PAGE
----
Over the past century, we have seen several advances in blood management, including the adoption of blood storage and banking (1910s), and the discovery of blood-component separation (late 1930s). These discoveries underpin our modern-day blood supply. We have not, however, fully implemented methods of improving actual blood administration — to the detriment of patients and providers alike. All too often, modern blood-administration practices remain rooted in the myths and misconceptions of yesteryear, as revealed in the following 10 facts about blood transfusions.
1. Transfusions are inherently hazardous. While today's blood products are the safest in history, transfusions are not risk free and can cause a degree of harm in every patient, due to the physical properties of stored blood and their effect on immune-system function. The leading causes of transfusion-related morbidity and mortality are unrelated to viral transmission and include bacterial contamination of platelets, patient misidentification, transfusion-related acute lung injury or TRALI, and transfusion-associated circulatory overload. Analogous to chemotherapy, blood transfusions can improve outcomes but only when used in the right patient for the right indication and in the right dose.
2. Blood is a liquid transplant. Blood transfusions are essentially organ transplants, so they logically cause changes in the immune system of patients who receive them. Because each transfusion represents a new donor and a new set of immune challenges, each transfusion causes a stepwise increase in serious complications, including post-operative infection rates, ventilator-acquired pneumonia, central-line sepsis, ICU and hospital length of stay, as well as short-term and long-term mortality rates.
3. Transfusions are double-trouble for hospital-acquired infections. By some estimates, each unit of allogeneic blood increases nosocomial infection rates by 50%, so transfusing a patient with two units of blood will double the rate of hospital-acquired infections. The common practice of automatically ordering two units of red blood cells makes no sense from a resource-consumption or patient-safety standpoint.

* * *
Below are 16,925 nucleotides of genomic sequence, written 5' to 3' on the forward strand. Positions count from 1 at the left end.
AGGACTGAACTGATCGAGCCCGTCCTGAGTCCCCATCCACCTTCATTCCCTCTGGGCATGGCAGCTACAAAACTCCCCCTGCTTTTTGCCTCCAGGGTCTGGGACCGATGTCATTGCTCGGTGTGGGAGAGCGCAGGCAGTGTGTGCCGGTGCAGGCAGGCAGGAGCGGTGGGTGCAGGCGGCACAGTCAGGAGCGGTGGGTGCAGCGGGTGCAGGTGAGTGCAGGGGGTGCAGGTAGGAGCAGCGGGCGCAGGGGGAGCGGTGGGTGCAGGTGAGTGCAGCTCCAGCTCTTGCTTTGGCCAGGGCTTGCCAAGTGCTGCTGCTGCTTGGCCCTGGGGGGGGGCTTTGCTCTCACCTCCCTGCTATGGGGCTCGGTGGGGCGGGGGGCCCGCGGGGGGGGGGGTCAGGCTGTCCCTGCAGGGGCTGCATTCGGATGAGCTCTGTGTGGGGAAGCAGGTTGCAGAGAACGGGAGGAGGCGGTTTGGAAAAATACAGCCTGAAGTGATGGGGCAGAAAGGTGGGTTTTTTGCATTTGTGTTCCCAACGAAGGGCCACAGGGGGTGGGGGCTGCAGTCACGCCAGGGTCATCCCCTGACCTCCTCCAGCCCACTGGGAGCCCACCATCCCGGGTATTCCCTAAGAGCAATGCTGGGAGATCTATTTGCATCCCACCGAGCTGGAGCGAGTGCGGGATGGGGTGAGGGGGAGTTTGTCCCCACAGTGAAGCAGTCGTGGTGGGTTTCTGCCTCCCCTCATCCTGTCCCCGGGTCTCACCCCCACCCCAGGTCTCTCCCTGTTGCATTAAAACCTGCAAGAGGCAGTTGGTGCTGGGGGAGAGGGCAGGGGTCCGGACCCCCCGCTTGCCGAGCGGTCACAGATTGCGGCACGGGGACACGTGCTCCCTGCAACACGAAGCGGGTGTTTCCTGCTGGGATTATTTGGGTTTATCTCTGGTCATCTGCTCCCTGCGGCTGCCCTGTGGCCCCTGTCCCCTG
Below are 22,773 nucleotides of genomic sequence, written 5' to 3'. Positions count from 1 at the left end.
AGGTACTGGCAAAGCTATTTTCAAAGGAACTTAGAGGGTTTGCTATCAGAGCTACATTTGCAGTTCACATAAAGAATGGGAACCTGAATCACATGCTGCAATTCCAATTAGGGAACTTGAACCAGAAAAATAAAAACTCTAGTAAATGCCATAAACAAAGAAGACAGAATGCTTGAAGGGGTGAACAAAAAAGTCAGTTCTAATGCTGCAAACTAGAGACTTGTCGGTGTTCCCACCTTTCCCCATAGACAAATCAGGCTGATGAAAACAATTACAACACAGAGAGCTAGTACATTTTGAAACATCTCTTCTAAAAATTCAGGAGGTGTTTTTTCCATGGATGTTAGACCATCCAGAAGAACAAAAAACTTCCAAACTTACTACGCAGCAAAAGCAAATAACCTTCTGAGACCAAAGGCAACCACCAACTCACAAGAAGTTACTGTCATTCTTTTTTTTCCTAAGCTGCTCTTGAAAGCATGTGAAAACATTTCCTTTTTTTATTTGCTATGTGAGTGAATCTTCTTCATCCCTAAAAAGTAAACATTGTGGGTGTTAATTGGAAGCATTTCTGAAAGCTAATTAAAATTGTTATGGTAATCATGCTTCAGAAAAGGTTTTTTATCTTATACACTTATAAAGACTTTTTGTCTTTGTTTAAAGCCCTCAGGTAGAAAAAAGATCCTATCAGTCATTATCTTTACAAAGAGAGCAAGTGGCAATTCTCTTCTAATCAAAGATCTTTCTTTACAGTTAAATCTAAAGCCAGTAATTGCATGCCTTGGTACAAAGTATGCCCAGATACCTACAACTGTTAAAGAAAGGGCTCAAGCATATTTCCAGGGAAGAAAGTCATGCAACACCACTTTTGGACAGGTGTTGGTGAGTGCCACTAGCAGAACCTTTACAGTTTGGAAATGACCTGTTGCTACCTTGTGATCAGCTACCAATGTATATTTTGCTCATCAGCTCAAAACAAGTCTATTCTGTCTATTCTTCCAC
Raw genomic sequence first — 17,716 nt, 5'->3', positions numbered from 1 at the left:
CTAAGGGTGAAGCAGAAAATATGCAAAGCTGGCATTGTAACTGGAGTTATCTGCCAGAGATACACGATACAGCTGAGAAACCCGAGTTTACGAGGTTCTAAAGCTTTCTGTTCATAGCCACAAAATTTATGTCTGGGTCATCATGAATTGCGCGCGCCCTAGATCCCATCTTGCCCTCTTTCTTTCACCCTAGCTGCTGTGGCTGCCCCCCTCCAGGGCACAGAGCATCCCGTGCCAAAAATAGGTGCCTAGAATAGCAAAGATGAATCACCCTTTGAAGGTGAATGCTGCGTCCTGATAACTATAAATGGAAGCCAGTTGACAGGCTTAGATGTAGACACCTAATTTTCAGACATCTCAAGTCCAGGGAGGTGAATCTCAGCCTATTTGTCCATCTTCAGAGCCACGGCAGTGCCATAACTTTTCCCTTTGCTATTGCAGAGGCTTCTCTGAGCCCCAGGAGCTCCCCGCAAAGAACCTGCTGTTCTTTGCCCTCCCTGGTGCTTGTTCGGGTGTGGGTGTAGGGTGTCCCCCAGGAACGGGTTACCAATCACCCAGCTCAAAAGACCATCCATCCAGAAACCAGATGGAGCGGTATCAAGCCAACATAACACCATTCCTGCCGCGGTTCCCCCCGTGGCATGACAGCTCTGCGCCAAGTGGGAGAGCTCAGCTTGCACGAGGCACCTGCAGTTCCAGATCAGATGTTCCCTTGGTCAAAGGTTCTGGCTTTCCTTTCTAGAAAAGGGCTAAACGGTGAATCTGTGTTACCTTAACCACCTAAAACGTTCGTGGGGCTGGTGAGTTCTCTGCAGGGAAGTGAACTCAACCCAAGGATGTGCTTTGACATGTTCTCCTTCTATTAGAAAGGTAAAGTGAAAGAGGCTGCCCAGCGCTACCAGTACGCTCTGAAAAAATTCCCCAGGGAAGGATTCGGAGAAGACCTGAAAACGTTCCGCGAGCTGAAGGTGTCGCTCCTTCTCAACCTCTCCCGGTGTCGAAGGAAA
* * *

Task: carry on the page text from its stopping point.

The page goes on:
4. Less is more for transfusions. Based on the current risks of blood transfusions and controlled studies of transfusion efficacy (risk: benefit ratio), the best available evidence for transfusion therapy indicates that a more conservative approach to blood transfusions not only saves blood but also improves patient outcomes and saves lives (less is more).
5. Transfusion education is a bloody mess. Most physicians who order blood products lack formal training in transfusion therapy and are unaware of current transfusion guidelines. Similarly, most nursing schools inadequately train students in transfusion-safety and blood-administration competency. Because of this, ordering and administering blood products is often shrouded by emotions, misconceptions, myths, and habits. Compounding these issues is the fact that effective blood-utilization oversight does not occur at most hospitals.
6. America is a blood-thirsty nation. Blood use in the United States is significantly higher than in most Western countries and the gap is increasing. While blood use in the U.S. increased by 16% from 1999 through 2004, it decreased by 8% in the United Kingdom. In the U.S., blood use is currently 15% higher per capita than in Europe and 44% higher than in Canada.
7. Blood shortages and blood costs have hospitals seeing red. Blood use in the U.S. has risen steadily at a rate of 2% to 3% a year because of an aging population, increasingly complex surgeries, and aggressive chemotherapy regimens. At the same time, the number of eligible donors has been declining, because of a growing number of donor-deferral criteria which are instituted to protect the blood supply. As a result, blood prices have doubled in the past decade, and prices are expected to increase by 6% to 10% per year going forward.
8. Blood costs are the “tip of the iceberg” for the total cost of transfusions. The total cost of transfusing patients exceeds blood-acquisition costs by five times or greater when labor, supplies, blood administration, and transfusion-related adverse events costs are considered. The cost to purchase blood products, while significant for many hospitals, is only the “tip of the iceberg” for total costs.
9. Transfusions are risky business. Several emerging areas of risk exposure and potential medical-legal liability relate to compliance with state, federal the Centers for Medicare and Medicaid Services, The Joint Commission, AABB, and the College of American Pathologists' regulations for blood-component therapy. From a compliance and medical/legal standpoint, the liability of inappropriate transfusions and transfusion errors can be substantial. Because of this, The Joint Commission is in the final stages of approval for Blood Management Performance measures as an element of hospital accreditation.
10. Transfusion complications: You break it, you pay for it. Financial penalties for adverse clinical outcomes related to inappropriate transfusion practices are increasing. Medicare and most commercial health-insurance carriers will no longer pay for transfusion errors, bleeding complications in cardiac surgery, and a growing number of hospital-acquired infections that are increased twofold to fivefold by blood transfusions.
Timothy Hannon, MD, MBA, is founder/CEO of Strategic Healthcare Group, an Indianapolis-based provider of blood-management consulting, and education and informatics services,
which partners with the U.S. blood-collection industry and more than 60 U.S. hospitals to promote patient safety and improve the stewardship of the blood supply.